Born in the ‘auld hoose’ of Gask, Perthshire on 16 August 1766, Caroline (also Carolina) Oliphant (her first name is the female form of Charles; she was named for Prince Charles Edward Stuart) became a poet and song writer of note. She met Niel Gow and wrote several songs to accompany airs written by Niel Gow Junior.
Her family the Oliphants of Gask (she was the third daughter) and the Robertsons of Struan were privileged landowners that as Jacobites had fallen foul of the Crown. Both Caroline Oliphant’s father and grandfather were active Jacobites and took part in the 1745 Rising. As a consequence of the defeat at Culloden they fled Scotland (living in political exile for 19 years) and their lands were put up for public auction. Fortunately for Caroline Oliphant, other relations managed to secure the purchase of those lands.
At the late age of 41 (in 1806) Caroline Oliphant married her second cousin, Major William Nairne (1757-1830). She gave birth to a son in 1808 – he became an invalid and was forced to depend on his mother’s care all his life. Caroline Oliphant lived for the majority of the time in Edinburgh.
In 1824 after the visit of George IV to Edinburgh (1822) and after successful lobbying by Walter Scott, the British Parliament gave back the forfeited Jacobite peerages. Major Nairne thence was elevated to the title of Baron (sixth Lord Nairne).He died in 1830 and after his death Caroline Oliphant lived firstly in Ireland and then travelled around Europe with her son until the latter’s death in 1837.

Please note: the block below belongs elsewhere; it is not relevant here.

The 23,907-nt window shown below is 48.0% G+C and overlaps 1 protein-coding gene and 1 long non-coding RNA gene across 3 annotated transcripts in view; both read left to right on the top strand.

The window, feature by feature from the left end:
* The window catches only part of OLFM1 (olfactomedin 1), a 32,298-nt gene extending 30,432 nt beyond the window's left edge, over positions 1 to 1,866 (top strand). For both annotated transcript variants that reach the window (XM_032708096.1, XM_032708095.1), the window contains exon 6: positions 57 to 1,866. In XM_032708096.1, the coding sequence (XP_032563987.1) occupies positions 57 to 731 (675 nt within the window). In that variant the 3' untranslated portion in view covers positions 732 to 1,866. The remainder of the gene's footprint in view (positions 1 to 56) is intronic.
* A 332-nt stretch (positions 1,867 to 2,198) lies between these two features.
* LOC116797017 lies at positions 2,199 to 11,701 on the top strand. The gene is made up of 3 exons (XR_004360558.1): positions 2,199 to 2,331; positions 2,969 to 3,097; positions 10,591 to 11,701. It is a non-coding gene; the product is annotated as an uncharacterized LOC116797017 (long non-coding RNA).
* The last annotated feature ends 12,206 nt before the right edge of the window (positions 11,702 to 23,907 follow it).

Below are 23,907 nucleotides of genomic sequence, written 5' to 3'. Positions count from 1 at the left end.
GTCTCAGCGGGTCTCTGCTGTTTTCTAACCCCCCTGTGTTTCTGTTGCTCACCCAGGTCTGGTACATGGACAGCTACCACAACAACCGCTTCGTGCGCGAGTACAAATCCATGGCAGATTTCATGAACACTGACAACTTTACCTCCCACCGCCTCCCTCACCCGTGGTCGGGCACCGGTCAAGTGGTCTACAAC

The effect of these turbulent times informed some of Caroline Oliphant’s poetry and songs, most notably:
The Hundred Pipes
Will ye no Come Back Again
Who’ll be King but Charlie
Charlie is my Darling
The Pentland Hills -this poem was about the Covenanters
She was not uncritical of the Jacobite cause and in her writing engages with the failures of certain Jacobite leaders. Neither was Caroline Oliphant constrained by the political happenings of her life and wrote on human issues, nature and the environment:
The Auld House
The Rowan Tree
The Laird o’Cockpen
The Land of the Leal (c. 1798)
“Wha’ll buy my caller herrin?Oh, ye may call them vulgar farin’, Wive and mithers, maist desparin’, Ca’ them lives o’men.”
As a woman with a high social class position Caroline Oliphant chose not to challenge expected behaviour and so employed a pseudonym. A great deal of her work was published in the name Mrs Bogan of Bogan and appeared in the magazineThe Scottish Minstrel (1821-1824) printed by Robert Purdie – some 87 songs. These works included songs based on popular folk tunes; Caroline Oliphant collected the traditional tunes and put her poetry to the music.
Caroline Oliphant died at the age of 79 on 26 October 1845 at her home in Gask. In the grounds of Gask House, where she is buried, is located a granite stone in her memory. A posthumous collection of her work was published as Lays of Strathearn; it was put together by her sister. More recently (1996) her poetry appeared as Songs by Lady Nairne.
The subject of a number of studies, Caroline Oliphant’s life is detailed by Rogers (1869), G. Henderson (1900) and Kington Oliphant, Jacobite Lairds of Gask (1870).